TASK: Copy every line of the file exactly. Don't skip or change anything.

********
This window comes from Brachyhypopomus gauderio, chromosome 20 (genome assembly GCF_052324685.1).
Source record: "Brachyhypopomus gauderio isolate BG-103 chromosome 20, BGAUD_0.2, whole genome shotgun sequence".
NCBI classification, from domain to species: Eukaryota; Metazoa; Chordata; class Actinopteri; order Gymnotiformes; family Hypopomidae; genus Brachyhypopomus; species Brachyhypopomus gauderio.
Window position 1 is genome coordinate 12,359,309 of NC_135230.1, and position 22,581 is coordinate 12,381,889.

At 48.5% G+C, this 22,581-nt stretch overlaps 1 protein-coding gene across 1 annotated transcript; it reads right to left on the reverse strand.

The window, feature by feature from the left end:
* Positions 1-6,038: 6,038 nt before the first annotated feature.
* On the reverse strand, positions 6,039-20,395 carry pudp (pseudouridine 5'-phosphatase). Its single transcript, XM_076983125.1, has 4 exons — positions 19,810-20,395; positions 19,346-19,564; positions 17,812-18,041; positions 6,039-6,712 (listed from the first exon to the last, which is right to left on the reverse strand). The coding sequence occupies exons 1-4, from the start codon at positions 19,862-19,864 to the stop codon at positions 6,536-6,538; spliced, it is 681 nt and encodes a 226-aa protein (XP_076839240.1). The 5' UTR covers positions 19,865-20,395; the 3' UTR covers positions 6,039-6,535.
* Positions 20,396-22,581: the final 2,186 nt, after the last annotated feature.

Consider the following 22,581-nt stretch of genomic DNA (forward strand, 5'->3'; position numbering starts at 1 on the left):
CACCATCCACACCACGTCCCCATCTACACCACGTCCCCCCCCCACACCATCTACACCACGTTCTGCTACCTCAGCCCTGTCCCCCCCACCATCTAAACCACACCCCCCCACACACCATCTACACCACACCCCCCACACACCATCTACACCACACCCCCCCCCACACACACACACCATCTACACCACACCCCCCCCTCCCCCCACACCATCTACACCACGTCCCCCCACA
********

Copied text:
This window comes from Brachyhypopomus gauderio, chromosome 20 (genome assembly GCF_052324685.1).
Source record: "Brachyhypopomus gauderio isolate BG-103 chromosome 20, BGAUD_0.2, whole genome shotgun sequence".
NCBI classification, from domain to species: Eukaryota; Metazoa; Chordata; class Actinopteri; order Gymnotiformes; family Hypopomidae; genus Brachyhypopomus; species Brachyhypopomus gauderio.
Window position 1 is genome coordinate 12,359,309 of NC_135230.1, and position 22,581 is coordinate 12,381,889.

At 48.5% G+C, this 22,581-nt stretch overlaps 1 protein-coding gene across 1 annotated transcript; it reads right to left on the reverse strand.

The window, feature by feature from the left end:
* Positions 1-6,038: 6,038 nt before the first annotated feature.
* On the reverse strand, positions 6,039-20,395 carry pudp (pseudouridine 5'-phosphatase). Its single transcript, XM_076983125.1, has 4 exons — positions 19,810-20,395; positions 19,346-19,564; positions 17,812-18,041; positions 6,039-6,712 (listed from the first exon to the last, which is right to left on the reverse strand). The coding sequence occupies exons 1-4, from the start codon at positions 19,862-19,864 to the stop codon at positions 6,536-6,538; spliced, it is 681 nt and encodes a 226-aa protein (XP_076839240.1). The 5' UTR covers positions 19,865-20,395; the 3' UTR covers positions 6,039-6,535.
* Positions 20,396-22,581: the final 2,186 nt, after the last annotated feature.

Consider the following 22,581-nt stretch of genomic DNA (forward strand, 5'->3'; position numbering starts at 1 on the left):
CACCATCCACACCACGTCCCCATCTACACCACGTCCCCCCCCCACACCATCTACACCACGTTCTGCTACCTCAGCCCTGTCCCCCCCACCATCTAAACCACACCCCCCCACACACCATCTACACCACACCCCCCACACACCATCTACACCACACCCCCCCCCACACACACACACCATCTACACCACACCCCCCCCTCCCCCCACACCATCTACACCACGTCCCCCCACA